murder Summary and Overview
Bible Dictionaries at a Glance
murder in Easton's Bible Dictionary
Wilful murder was distinguished from accidental homicide, and
was invariably visited with capital punishment (Num. 35:16, 18,
21, 31; Lev. 24:17). This law in its principle is founded on the
fact of man's having been made in the likeness of God (Gen. 9:5,
6; John 8:44; 1 John 3:12, 15). The Mosiac law prohibited any
compensation for murder or the reprieve of the murderer (Ex.
21:12, 14; Deut. 19:11, 13; 2 Sam. 17:25; 20:10). Two witnesses
were required in any capital case (Num. 35:19-30; Deut.
17:6-12). If the murderer could not be discovered, the city
nearest the scene of the murder was required to make expiation
for the crime committed (Deut. 21:1-9). These offences also were
to be punished with death, (1) striking a parent; (2) cursing a
parent; (3) kidnapping (Ex. 21:15-17; Deut. 27:16).
murder in Smith's Bible Dictionary
The law of Moses, while it protected the accidental homicide, defined with additional strictness the crime of murder. It prohibited compensation or reprieve of the murderer, or his protection if he took refuge in the refuge city, or even at the altar of Jehovah. #Ex 21:12,14; Le 24:17,21; 1Ki 2:5,6,31| The duty of executing punishment on the murderer is in the law expressly laid on the "revenger of blood;" but the question of guilt was to be previously decided by the Levitical tribunal. In regal times the duty of execution of justice on a murderer seems to have been assumed to some extent by the sovereign, as was also the privilege of pardon. #2Sa 13:39; 14:7,11; 1Ki 2:34| It was lawful to kill a burglar taken at night in the act, but unlawful to do so after sunrise. #Ex 22:2,3|
murder in Schaff's Bible Dictionary
MUR'DER . The Jewish law calls a murderer one who slays another from enmity, hatred, or by lying in wait. Otherwise it is manslaughter, but the avenger of blood might kill the unintentional murderer if he overtook him before he reached the city of refuge. For intentional murder there was no pardon; the city of refuge, and even the altar, furnished no asylum, nor might money be taken in satisfaction. Ex 21:14, Ex 21:28-29; Num 35:30-32; 1 Kgs 2:5-6, 1 Kgs 2:28-34. It was one of the most odious and abominable crimes, Deut 19:13; John 21:9; Num 35:33-34, and was a subject of early and severe legislation. Gen 9:6. See Cities of Refuge. A remarkable regulation made it legal to kill a housebreaker taken at night in the act, but murder if killed during the day. Ex 22:2-3. For the punishment of murder see Punishments.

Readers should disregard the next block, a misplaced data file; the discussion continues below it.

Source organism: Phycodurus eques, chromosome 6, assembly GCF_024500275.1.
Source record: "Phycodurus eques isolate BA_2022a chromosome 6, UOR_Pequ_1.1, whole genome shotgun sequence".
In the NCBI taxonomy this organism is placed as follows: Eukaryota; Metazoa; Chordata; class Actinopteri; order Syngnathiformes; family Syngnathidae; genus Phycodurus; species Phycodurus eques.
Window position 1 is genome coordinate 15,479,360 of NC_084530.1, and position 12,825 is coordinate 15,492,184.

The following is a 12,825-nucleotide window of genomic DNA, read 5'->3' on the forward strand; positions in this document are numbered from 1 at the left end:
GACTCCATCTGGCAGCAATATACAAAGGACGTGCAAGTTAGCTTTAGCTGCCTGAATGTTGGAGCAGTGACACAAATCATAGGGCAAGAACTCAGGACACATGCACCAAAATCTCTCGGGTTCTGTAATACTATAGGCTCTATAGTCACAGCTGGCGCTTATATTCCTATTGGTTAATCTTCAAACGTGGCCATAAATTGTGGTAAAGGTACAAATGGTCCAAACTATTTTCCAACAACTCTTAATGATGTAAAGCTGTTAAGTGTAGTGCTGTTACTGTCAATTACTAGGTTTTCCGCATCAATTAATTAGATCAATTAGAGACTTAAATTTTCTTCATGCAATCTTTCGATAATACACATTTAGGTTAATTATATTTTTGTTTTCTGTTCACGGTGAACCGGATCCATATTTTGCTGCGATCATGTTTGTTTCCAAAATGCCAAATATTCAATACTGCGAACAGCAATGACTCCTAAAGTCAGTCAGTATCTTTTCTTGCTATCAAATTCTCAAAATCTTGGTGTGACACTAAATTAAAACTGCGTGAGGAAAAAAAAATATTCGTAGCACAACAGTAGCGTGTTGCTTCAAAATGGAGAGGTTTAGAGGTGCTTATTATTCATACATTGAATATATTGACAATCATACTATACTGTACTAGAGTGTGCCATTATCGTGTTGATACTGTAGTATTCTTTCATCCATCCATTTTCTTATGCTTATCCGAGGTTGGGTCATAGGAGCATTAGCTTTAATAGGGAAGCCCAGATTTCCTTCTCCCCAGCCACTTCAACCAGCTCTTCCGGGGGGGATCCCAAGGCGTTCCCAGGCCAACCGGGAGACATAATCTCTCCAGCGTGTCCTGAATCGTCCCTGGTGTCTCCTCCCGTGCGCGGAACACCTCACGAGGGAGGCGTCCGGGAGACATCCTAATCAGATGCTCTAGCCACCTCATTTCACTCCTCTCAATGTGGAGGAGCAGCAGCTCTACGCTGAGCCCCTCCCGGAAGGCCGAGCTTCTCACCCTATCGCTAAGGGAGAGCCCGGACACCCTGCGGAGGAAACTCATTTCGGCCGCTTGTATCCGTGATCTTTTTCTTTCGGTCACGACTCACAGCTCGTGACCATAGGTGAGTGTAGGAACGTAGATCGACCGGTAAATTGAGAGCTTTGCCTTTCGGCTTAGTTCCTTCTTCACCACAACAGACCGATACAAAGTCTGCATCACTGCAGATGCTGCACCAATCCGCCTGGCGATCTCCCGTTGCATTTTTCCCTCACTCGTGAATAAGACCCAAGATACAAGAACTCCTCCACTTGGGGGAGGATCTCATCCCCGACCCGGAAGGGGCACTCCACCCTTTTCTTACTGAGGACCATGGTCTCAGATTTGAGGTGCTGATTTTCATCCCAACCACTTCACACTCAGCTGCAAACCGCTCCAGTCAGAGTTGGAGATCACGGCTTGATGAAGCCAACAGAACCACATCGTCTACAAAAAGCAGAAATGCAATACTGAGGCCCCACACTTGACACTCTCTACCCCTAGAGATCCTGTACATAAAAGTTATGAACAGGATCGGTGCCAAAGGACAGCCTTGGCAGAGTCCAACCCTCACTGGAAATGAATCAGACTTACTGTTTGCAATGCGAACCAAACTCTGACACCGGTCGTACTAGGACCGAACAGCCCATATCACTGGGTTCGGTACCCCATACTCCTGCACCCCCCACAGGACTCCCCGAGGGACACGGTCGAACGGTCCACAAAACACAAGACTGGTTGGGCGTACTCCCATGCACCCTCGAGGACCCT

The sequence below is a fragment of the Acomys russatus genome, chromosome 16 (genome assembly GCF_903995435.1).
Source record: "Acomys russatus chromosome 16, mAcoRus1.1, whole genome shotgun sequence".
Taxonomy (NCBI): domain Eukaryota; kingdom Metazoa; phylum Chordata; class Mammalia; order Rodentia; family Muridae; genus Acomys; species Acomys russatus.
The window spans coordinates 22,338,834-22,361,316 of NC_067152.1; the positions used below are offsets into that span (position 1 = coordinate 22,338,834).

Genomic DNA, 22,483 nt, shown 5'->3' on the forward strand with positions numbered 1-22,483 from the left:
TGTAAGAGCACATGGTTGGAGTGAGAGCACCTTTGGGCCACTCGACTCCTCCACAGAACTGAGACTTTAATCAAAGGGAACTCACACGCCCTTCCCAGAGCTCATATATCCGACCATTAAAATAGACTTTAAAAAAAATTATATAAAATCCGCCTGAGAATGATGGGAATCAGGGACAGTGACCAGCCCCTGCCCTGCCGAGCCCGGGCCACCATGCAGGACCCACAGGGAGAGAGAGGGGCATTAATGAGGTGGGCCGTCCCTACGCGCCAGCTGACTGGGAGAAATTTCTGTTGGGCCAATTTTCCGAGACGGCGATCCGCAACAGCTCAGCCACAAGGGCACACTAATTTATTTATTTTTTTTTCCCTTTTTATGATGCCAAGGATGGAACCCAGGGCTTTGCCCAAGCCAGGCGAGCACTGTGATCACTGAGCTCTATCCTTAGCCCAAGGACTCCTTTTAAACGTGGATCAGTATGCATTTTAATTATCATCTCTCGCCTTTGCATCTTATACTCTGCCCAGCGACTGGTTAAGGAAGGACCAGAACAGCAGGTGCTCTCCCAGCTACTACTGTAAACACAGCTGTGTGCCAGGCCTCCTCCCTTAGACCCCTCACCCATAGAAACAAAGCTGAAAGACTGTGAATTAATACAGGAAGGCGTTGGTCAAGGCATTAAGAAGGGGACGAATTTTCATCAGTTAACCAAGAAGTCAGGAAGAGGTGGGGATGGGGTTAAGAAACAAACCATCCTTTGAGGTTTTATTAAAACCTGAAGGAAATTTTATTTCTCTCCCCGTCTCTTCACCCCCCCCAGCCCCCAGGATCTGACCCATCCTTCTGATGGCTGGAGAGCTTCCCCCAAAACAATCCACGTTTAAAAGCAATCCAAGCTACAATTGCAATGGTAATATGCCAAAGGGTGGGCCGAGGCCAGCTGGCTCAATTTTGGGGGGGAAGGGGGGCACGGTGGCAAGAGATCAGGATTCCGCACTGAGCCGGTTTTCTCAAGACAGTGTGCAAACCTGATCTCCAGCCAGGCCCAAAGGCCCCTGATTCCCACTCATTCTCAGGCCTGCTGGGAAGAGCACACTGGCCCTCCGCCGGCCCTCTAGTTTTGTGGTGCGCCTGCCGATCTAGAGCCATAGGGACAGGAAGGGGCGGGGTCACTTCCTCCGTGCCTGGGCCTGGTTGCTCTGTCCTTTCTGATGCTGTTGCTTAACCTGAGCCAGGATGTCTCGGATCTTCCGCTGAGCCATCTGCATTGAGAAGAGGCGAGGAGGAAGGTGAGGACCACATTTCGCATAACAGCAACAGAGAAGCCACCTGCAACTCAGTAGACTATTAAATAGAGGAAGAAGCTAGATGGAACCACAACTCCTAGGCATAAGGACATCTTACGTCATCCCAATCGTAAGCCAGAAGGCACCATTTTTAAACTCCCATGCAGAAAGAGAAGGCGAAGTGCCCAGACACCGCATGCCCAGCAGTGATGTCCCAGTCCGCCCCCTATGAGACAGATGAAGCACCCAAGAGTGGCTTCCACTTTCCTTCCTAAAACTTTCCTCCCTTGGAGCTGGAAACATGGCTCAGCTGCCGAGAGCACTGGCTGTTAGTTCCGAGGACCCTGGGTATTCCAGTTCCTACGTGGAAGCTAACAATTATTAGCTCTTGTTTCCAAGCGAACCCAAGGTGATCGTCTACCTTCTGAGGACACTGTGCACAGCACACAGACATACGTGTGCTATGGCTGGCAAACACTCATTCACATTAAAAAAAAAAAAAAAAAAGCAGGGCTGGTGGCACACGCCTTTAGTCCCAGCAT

murder in Fausset's Bible Dictionary
In the Scripture view an outrage or sacrilege (Philo, Spec. Leg. 3:15) on God's likeness in man. Genesis 9:5-6, "whose sheddeth man's blood, by man shall his blood be shed; for in the image of God made He man." His blood was so sacred that "God requires it (compare Psalm 9:12) of every beast"; so the ox that gored man must be killed (Exodus 21:28). God's image implies in man a personal, moral, and responsible will. To cut short his day of grace and probation is the greatest wrong to man and insult to his Maker. Cain's punishment God Himself took in hand, dooming him to a life full of fears, remorse, and guilt. His life was temporarily spared, perhaps in order not to impede the natural increase of mankind at the first. But after the flood God delegated thenceforth the murderer's punishment, which is death, to man; life must go for life, blood for blood.
Murder results from the instigation of Satan the "murderer (of Adam's and Eve's souls, and Abel's body) from the beginning" (John 8:44). Not only the killer but the hater is a murderer before God (1 John 3:12; 1 John 3:15).Even a slave's life sacrificed under the rod entailed death, or some heavy punishment as the judges should decide on the master, unless the slave survived the beating a day or two, when it was presumed the master did not intend to kill him and the loss of his slave was deemed enough punishment (Exodus 21:12; Exodus 21:20-21). A housebreaker might be killed in the act by night; but if by day he was to be sold, so sacred was life regarded (Exodus 22:2-3). The cities of refuge saved the manslayer, but not the murderer, from the blood avenger. frontCITIES OF REFUGE.)
Not even Jehovah's altar could save Joab (1 Kings 2:5-6; 1 Kings 2:31). Bloodshed in any way, even in war, brought pollution (Numbers 35:33-34; Deuteronomy 21:1-9; 1 Chronicles 28:3, David; 1 Chronicles 22:8). Striking a pregnant woman so as to cause death brought capital punishment. Two witnesses were required before anyone could be put to death for murder, a check on private revenge (Numbers 35:19-30; Deuteronomy 17:6-12; Deuteronomy 19:12; Deuteronomy 19:17). The sovereign assumed the power of executing or pardoning murderers (2 Samuel 1:15-16, David and the Amalekite slayer of Saul; 2 Samuel 13:39; 2 Samuel 14:7-11, David in respect to Anmon and Absalom; 1 Kings 2:34, Solomon and Joab).